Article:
Cogito Ergo Sum (2/3)

His shoulders drooped and his legs bent slightly as he started to wander around the field of dandelions. Perhaps he was waiting for the next weird event to take place, but nothing happened, at least not for the space of half an hour. He wandered about until the soft of grass and dandelions turned into the hardness of a forest, a dark one seemingly full of the wildest things. What a contrast, thesis and antithesis. Imaginably emboldened by the harmless nature of his two previous encounters, he walked to beginning of where it looked like the wild things were, paused for a little, and then went in.

It was the definition of wild. Dangling vines, long and brown, hung from tall trees, which took all sunlight for themselves. Then there were the noises, odd and inconstant. A shrill here, a shriek there; close by a squeak, a low moan in the distance. Sometimes danger seemed really close; sometimes it sounded a far off. But Luke showed less signs of fear than at the commencement of this peculiar excursion and wandered on, going until he could no longer see the field of dandelions.

He was some way in when his eyes caught the motion of a white rabbit. Of course I’m meant to follow it. It was moving rather stealthily among the vines and thistles.  He started to follow, trying to match its movement.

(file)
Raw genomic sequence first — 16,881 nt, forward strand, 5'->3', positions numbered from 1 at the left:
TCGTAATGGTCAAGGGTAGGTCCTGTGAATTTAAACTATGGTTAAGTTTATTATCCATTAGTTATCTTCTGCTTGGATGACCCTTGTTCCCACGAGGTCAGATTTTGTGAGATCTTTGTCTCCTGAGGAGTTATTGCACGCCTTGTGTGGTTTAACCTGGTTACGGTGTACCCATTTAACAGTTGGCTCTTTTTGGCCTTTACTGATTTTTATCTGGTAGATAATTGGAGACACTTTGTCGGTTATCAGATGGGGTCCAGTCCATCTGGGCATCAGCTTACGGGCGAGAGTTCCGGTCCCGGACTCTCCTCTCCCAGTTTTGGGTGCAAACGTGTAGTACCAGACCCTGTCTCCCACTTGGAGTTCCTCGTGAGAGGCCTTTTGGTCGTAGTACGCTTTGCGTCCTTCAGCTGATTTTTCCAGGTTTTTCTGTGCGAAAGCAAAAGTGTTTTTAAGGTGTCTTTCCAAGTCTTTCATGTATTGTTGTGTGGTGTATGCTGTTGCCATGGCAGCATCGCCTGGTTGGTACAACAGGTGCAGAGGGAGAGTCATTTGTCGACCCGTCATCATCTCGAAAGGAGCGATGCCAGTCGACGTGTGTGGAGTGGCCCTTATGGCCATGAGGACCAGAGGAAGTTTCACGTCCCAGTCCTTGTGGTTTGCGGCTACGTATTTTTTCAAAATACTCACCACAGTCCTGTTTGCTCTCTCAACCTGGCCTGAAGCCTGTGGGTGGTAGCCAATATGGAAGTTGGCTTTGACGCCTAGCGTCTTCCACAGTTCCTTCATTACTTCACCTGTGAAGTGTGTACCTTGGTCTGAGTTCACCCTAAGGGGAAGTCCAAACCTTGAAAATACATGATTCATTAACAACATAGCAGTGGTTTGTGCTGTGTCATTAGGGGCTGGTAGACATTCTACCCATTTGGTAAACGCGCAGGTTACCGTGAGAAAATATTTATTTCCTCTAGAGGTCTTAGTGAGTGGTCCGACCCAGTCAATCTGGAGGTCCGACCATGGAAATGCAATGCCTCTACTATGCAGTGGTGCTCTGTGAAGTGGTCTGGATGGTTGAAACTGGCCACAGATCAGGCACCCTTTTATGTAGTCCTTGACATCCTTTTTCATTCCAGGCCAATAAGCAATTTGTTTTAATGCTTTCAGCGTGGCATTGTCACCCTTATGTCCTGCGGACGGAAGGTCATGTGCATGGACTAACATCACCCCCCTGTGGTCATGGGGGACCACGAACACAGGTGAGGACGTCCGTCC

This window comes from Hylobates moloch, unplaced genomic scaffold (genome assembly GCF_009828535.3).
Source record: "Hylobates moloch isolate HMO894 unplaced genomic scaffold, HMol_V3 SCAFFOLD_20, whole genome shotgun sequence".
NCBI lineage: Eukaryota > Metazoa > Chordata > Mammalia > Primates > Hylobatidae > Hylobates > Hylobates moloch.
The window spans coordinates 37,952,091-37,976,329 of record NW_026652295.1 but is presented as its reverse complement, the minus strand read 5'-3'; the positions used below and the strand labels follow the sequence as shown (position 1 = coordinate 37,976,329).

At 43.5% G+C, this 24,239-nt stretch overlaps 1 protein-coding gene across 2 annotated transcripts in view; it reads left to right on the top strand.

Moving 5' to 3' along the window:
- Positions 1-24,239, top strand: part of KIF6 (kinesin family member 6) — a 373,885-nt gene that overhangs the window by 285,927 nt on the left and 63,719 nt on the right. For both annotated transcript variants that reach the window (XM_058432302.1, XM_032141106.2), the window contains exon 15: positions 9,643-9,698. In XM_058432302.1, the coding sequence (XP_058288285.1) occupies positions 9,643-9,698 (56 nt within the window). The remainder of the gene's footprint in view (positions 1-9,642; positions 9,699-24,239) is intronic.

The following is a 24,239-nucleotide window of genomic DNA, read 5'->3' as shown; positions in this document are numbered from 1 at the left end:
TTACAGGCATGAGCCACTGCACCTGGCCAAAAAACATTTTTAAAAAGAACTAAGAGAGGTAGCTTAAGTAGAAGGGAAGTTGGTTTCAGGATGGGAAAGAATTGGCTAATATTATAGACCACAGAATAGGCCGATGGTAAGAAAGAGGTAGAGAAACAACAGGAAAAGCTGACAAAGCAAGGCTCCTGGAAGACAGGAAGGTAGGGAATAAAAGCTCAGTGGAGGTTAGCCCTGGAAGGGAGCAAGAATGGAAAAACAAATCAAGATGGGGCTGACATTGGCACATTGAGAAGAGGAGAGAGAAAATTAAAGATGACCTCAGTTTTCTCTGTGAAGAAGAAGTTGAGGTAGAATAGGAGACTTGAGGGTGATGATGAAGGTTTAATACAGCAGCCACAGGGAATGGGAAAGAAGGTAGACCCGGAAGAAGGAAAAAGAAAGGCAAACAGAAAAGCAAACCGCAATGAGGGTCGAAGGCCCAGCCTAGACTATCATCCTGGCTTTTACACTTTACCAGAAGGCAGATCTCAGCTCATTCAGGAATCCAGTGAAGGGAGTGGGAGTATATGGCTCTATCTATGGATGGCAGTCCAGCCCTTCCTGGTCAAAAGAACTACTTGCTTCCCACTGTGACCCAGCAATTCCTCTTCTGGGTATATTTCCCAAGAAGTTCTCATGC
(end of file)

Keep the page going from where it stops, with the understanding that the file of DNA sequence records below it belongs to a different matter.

But his age wouldn’t allow it. He had turned 42 last March – a 2016 of unfortunate events. He never noticed the wrinkles until that year. They seemed to evince themselves with each denouement of trauma. When he lost his campaign for president of his precinct, a wrinkle appeared. When it was made public news that he owed money to the IRS, another showed itself. When his best friend and wife died, two more were seen. Those annoying signs of withering seemed to bring with them a lack of liveliness. And, usually, if anything is needed for chasing rabbits, it’s vitality.

The rabbit would leave him behind as is expected. But it would wait for him to catch up. Usual strangeness! And it would stare in his direction until he came close, then it would be off again, racing to the next horizon of leaves and rocks. He followed, keeping quiet. He was always quiet when he was having a premonition – the more potent the premonition the more he kept silent and the more his face contorted, sometimes a pensive brow could be seen, sometimes a puckered mouth. He was donning both as he ran now. What on earth is next? Even before that, where am I?